Gosport pair on trial accused of manslaughter over slimming pill student's '˜most distressing' death
Two people from Gosport have gone on trial accused of the manslaughter of a student who suffered the '˜most distressing' death after becoming '˜psychologically addicted' to a toxic slimming aid she bought online, a court heard.
The night before her death, Eloise Parry, 21, had taken eight of the diet pills containing the poisonous Dinitrophenol (DNP).
Prosecutor Richard Barraclough QC told Inner London Crown Court that taking the chemical has been described as ‘playing Russian roulette’, as ‘you might survive, you might not’.
Albert Huynh, 33, from Northholt, north-west London, Bernard Rebelo, 30, and Mary Robert, 32, both from Gosport, deny two counts each of manslaughter, and one count each of supplying an unsafe food. Roberts faces a single count of money laundering.
It is alleged that Rebello and Roberts used the money to live a lavish lifestyle, splashing out on designer handbags and luxury cars.
The trio are being prosecuted for manslaughter by Harrow Borough Council over Ms Parry’s death.
They are also charged with supplying an ‘unsafe’ food supplement containing DNP on the market between February 24 2014 and February 24 2016.
Roberts denies a further charge of money laundering by allegedly transferring £20,000 for and on behalf of Rebelo.
Mr Barraclough said: ‘On April 12 2015, a vulnerable and young woman aged 21 years suffered a most distressing death, having bought from the defendants - on the internet - and consumed a highly toxic chemical called Dinitrophenol (DNP).
‘Eloise Parry had an eating disorder and had been diagnosed as bulimic.’
Jurors were told that Ms Parry started taking the chemical in pill form in February 2015.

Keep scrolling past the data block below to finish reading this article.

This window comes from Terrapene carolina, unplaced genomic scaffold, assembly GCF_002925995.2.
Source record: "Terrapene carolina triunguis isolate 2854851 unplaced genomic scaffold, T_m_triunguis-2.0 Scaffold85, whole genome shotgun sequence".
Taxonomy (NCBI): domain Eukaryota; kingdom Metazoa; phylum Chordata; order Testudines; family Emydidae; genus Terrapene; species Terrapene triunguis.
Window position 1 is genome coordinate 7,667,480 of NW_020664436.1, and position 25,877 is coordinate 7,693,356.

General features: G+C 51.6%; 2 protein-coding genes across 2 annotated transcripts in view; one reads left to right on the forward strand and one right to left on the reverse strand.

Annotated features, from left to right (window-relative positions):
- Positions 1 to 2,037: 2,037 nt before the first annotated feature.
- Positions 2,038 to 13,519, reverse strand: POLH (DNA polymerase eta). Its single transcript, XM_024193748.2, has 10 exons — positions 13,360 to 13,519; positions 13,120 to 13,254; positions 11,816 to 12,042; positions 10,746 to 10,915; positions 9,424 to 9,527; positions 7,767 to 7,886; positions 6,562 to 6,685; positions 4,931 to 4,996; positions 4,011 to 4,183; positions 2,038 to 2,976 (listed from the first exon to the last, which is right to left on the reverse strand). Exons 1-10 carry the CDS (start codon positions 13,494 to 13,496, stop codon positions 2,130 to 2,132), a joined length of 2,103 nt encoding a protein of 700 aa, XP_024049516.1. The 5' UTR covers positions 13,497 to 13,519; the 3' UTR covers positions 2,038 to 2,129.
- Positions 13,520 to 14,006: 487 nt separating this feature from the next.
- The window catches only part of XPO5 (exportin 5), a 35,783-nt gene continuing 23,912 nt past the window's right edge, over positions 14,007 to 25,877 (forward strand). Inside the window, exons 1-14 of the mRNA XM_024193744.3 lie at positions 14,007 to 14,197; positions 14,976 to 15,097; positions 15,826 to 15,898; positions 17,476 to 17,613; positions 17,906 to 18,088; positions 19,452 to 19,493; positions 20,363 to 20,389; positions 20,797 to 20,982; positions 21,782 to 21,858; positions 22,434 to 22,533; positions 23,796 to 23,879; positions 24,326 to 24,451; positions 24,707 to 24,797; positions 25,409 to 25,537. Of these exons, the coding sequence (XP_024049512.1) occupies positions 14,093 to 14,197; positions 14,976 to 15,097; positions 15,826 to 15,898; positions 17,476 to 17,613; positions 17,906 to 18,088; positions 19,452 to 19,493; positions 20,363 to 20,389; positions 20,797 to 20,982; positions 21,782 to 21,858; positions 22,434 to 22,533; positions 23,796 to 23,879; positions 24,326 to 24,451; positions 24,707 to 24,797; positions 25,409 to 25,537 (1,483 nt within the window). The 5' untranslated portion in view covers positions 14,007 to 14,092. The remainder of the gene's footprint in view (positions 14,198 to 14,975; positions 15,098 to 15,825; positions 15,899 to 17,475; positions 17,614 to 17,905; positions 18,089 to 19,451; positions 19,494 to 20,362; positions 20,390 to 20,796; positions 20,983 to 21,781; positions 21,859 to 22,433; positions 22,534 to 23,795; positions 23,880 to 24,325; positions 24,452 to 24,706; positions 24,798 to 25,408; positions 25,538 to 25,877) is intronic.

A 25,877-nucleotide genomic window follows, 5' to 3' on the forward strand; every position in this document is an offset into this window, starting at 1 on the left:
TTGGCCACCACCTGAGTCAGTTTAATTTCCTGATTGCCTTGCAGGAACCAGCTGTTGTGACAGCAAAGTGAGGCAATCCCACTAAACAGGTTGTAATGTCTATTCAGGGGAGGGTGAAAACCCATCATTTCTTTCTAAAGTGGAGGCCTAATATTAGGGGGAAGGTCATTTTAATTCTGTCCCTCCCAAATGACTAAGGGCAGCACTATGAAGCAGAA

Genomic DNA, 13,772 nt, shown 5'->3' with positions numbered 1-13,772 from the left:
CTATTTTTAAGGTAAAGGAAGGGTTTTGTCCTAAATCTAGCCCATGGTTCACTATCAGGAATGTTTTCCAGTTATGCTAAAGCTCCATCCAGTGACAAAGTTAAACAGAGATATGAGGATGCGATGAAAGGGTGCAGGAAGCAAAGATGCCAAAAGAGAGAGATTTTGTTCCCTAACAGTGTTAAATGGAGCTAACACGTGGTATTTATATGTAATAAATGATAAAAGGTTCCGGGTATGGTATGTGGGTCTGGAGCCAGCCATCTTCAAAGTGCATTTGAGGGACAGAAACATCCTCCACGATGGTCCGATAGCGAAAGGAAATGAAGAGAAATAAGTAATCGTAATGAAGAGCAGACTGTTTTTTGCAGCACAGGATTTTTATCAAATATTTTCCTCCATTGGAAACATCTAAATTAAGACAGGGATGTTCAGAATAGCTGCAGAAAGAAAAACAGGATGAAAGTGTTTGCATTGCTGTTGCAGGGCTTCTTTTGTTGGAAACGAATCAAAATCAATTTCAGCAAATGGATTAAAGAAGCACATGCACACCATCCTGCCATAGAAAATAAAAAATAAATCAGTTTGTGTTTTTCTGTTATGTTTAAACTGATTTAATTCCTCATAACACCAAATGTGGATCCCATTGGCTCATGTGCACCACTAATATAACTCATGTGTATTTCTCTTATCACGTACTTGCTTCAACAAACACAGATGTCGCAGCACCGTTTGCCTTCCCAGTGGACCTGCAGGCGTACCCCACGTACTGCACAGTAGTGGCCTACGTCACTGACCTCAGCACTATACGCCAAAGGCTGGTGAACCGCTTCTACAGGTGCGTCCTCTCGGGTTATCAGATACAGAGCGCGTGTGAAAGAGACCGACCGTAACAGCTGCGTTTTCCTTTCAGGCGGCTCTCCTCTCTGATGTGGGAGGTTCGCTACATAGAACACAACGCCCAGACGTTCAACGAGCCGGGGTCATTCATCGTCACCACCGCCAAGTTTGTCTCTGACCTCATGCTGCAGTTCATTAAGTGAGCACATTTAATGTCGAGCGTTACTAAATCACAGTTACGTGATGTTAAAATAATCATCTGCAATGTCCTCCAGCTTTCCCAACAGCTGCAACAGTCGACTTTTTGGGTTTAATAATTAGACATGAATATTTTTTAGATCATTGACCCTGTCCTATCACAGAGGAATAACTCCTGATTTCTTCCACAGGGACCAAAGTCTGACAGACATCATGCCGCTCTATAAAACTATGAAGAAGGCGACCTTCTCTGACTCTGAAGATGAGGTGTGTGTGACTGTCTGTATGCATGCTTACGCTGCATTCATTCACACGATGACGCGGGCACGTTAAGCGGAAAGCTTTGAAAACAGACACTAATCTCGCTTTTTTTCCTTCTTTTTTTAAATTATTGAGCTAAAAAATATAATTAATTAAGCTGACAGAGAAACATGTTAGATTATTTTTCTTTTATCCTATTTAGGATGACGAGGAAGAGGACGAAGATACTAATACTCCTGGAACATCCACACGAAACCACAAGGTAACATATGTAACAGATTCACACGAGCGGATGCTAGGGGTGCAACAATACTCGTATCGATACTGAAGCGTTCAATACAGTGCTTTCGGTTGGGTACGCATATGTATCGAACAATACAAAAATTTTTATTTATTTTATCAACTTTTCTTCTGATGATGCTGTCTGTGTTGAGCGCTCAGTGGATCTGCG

In the weeks before her death, Ms Parry - who had a history of self-harming - was admitted to hospital numerous times, suffering from the effects of taking the chemical.
She sent desperate messages to her friends telling them she wanted to stop taking the pills but was ‘psychologically addicted’ and knew that feeling her temperature rise meant her fat was burning, jurors heard.
Between February and April 2015, the student at Glyndwr University in Wrexham, allegedly made multiple purchases of DNP from the defendants’ website.
On the day she died, Ms Parry took eight 250mg tablets within a short period. While the poison took over her body, she placed another order for more pills, the court heard.
But feeling unwell, she drove herself to Royal Shrewsbury Hospital in Shropshire on April 12 2015.
From there, she messaged a friend, saying: ‘I screwed up big time. Binged/purged all night and took four pills at 4am.
‘I took another four when I woke and I started vomiting soon after. I think I am going to die.
‘No one is known to survive if they vomit after taking DNP. I am so scared.’
The student from Shrewsbury died at 2.44pm on April 12, and an inquest was held around three months later.
Jurors heard searches later found links to news reports of Ms Parry’s death saved on a mobile phone belonging to one of the defendants.
They allegedly later changed the domain name of their website and asked customers to pay by Bitcoin only.
The court heard the defendants bought the yellow powdered chemical in drums from China, and knowing that it was not suitable for human consumption, took efforts to ‘deceive’ the authorities.
Operating from a flat in Harrow, north-west London, they made the capsules which they sold online for considerable profits.
Jurors were told that while a 25kg drum of DNP could be bought for between £340 to £400, it realised a profit of up to £200,000.
Mr Barraclough said: ‘They (the defendants) knew that DNP was dangerous, not only because two of them had consumed DNP themselves.
‘But also because it was well known in the area in which they were operating that any number of authorities and organisations had warned against the dangers of consuming this chemical.’
It is alleged the defendants ‘cynically thwarted’ authorities such as the Food Standards Agency and Interpol which tried to close down their operations.
Describing DNP, and its effects, Mr Barraclough said it was a ‘highly toxic substance when ingested, inhaled or absorbed through the skin’.
He added that it causes weight loss by burning fat and carbohydrates, in turn causing energy to be converted into heat.
‘The result is that that person’s temperature and metabolic rate all dangerously increase,’ Mr Barraclough explained.
Jurors heard that among other things, DNP could cause multiple organ failure, hyperthermia, nausea, coma, muscle rigidity, cardiac arrest and death.
‘Essentially, this is what happened to Eloise Parry,’ said Mr Barraclough.